Andrew Dys

York panel votes to save courthouse tree after citizen uproar

The scoreboard was clear. York’s Christmas tree one, York County zero.

York’s Christmas tree is saved.

“The tree won,” stated York Mayor Eddie Lee.

The people of York who love their most famous tree won, too.

For now.

At a packed hearing Monday night, the city of York’s board of architectural review that decides on changes to buildings and landscaping in the historic district unanimously voted to deny York County’s request to cut down the most famous tree in York County.

The tree sits at the corner of Liberty and Congress streets in downtown York on the York County Courthouse property.

Since at least World War II, the tree has been York’s Christmas tree, and has grown to a majestic height where it towers over the courthouse.

But county officials said they were told by an arborist the tree stopped growing, and presents a safety, aesthetic and financial problem from moisture damage.

Board member Marty Mathis spoke passionately for keeping the tree, saying she had a “flood of people” come to see her wanting to keep the historic tree.

The Herald reported July 24 the county wanted to cut the tree down – and reaction was swift to save the tree.

Mathis said in the meeting Monday night the county’s reasons for wanting to cut down York’s history were plainly “not good enough.”

“The tree is not dying,” Mathis said to County Manager Bill Shanahan, describing the reaction to cutting down the tree as a “backlash” from outraged residents and business owners. “This tree is alive ... in my opinion it is not warranted. ...You are trying to cut down history.”

Tree lovers and people who love York’s history balked at any notion that the tree is going to die.

Board member Dianne Hanlon said that a forester looked at the tree and found it healthy, and the city’s own rules for the architectural board require property owners to keep historic trees – even property owners such as York County.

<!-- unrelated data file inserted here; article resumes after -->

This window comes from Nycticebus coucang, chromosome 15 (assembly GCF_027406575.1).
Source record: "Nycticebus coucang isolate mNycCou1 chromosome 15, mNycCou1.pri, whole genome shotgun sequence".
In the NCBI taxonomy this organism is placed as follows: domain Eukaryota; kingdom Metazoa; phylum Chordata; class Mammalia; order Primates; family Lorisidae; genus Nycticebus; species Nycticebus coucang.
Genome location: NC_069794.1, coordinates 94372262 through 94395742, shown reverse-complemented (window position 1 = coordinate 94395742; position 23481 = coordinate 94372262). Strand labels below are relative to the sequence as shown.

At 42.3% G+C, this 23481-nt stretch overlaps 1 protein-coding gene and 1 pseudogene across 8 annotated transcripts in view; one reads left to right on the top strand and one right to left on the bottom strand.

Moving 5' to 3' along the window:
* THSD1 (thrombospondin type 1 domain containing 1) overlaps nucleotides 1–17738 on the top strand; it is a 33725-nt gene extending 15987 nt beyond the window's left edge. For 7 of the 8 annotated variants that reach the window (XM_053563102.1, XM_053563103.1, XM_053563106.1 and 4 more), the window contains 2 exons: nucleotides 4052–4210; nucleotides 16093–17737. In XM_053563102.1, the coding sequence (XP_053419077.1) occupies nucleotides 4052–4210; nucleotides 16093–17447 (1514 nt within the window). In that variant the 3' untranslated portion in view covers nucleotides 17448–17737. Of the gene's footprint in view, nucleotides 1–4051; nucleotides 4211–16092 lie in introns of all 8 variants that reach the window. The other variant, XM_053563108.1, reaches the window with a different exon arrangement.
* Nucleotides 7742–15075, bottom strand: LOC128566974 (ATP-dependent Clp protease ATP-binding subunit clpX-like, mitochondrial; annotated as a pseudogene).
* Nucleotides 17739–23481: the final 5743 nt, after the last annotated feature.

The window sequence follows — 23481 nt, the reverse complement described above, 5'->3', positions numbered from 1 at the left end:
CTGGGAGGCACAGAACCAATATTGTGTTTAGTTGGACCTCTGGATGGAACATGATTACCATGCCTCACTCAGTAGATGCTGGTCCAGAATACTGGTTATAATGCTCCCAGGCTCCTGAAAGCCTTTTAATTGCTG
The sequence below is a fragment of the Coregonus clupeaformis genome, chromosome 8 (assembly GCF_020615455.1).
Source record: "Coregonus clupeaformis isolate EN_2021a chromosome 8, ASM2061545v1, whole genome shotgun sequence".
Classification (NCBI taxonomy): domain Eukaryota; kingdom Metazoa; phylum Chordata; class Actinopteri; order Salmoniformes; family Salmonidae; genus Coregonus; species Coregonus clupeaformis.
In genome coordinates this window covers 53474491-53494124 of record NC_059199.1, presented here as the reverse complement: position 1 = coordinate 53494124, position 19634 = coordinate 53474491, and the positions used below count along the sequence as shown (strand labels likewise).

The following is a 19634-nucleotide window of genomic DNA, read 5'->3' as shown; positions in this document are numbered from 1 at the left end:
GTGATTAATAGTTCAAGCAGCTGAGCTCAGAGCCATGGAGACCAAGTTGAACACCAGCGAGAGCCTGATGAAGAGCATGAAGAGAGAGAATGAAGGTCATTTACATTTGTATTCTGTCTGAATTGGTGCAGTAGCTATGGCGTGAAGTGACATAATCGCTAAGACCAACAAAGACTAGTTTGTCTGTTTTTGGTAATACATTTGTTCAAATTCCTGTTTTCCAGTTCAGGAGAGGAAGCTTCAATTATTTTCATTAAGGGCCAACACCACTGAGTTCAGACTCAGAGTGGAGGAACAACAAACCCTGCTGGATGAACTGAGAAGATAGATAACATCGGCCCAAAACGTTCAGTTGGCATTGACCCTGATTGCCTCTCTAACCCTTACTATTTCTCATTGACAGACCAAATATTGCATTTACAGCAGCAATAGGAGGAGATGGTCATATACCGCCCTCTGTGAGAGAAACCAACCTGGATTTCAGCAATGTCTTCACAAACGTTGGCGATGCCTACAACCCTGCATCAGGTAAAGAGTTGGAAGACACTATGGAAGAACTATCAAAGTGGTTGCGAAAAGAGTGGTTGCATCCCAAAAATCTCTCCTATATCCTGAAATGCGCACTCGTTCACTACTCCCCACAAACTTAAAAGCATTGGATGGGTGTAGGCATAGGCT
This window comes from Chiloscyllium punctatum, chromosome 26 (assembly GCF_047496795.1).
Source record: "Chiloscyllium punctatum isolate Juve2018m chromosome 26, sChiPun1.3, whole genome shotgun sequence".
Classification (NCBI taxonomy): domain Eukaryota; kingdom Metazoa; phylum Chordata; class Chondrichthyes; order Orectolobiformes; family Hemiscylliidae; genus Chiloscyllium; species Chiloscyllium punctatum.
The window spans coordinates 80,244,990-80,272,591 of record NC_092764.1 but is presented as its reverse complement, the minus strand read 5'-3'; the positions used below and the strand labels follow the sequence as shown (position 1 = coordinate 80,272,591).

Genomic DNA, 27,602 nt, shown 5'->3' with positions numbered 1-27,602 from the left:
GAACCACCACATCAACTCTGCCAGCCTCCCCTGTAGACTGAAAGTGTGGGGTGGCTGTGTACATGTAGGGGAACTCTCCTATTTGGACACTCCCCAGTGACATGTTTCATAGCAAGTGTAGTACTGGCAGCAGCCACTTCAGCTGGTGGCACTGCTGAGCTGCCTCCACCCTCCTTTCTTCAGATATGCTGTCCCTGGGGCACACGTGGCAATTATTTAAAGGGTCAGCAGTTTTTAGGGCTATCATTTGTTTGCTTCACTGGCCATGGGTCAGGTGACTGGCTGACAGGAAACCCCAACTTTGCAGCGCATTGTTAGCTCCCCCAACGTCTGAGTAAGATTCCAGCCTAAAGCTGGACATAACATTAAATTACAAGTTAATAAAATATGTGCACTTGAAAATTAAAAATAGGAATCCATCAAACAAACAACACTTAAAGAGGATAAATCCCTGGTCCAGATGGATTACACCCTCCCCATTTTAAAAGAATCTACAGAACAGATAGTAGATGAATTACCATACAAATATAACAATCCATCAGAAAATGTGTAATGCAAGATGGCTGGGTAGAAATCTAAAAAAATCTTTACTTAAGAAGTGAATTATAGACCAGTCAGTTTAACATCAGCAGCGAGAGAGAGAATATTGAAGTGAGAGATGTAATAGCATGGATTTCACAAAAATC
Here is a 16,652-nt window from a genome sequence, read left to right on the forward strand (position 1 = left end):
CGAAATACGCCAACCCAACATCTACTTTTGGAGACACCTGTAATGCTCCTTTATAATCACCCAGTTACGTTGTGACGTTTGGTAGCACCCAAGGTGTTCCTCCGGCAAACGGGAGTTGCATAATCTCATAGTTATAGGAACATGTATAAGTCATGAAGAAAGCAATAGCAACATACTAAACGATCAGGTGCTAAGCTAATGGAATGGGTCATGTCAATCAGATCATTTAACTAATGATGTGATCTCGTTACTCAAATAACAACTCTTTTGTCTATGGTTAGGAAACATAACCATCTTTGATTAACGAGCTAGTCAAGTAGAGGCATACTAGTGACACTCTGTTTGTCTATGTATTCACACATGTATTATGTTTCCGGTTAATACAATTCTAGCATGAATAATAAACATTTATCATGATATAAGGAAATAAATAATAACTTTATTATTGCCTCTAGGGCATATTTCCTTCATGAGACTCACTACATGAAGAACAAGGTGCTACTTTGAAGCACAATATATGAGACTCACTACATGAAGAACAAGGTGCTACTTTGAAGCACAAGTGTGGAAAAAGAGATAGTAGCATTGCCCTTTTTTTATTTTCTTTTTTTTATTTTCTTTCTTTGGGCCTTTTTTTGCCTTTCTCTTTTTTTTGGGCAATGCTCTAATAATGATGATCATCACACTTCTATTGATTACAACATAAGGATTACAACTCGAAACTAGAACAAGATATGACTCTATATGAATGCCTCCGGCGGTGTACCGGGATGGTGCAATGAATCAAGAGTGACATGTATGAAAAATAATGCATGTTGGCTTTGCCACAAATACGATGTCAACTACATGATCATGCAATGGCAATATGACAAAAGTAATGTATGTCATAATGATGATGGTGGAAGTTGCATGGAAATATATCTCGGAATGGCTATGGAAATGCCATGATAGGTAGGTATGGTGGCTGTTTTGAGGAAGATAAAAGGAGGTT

After the meeting those who want the save the tree were thankful.

Berta Page, who described herself as a “tree hugger,” said that a decision to cut down such a tree is irreversible.

“If we cut that tree down, a tree so majestic, shame on us,” Page said.

However, the battle is not over. York County has 30 days to appeal the ruling and file a lawsuit against the city if the county chooses to do so, because the architectural review board is a city public body. An appeal would require a civil lawsuit – county versus city.

Shanahan said after the meeting that “at this point, York County will honor the decision,” made by York’s architectural review board Monday night, but no final decision on any potential appeal has yet been made.

For now, York’s Christmas tree has avoided the chopping block.

“Hallelujah,” said York resident Elizabeth Ann Inman as she walked out of the meeting. “That is our tree.”

Monday night, the people of York and the tree of York both won.

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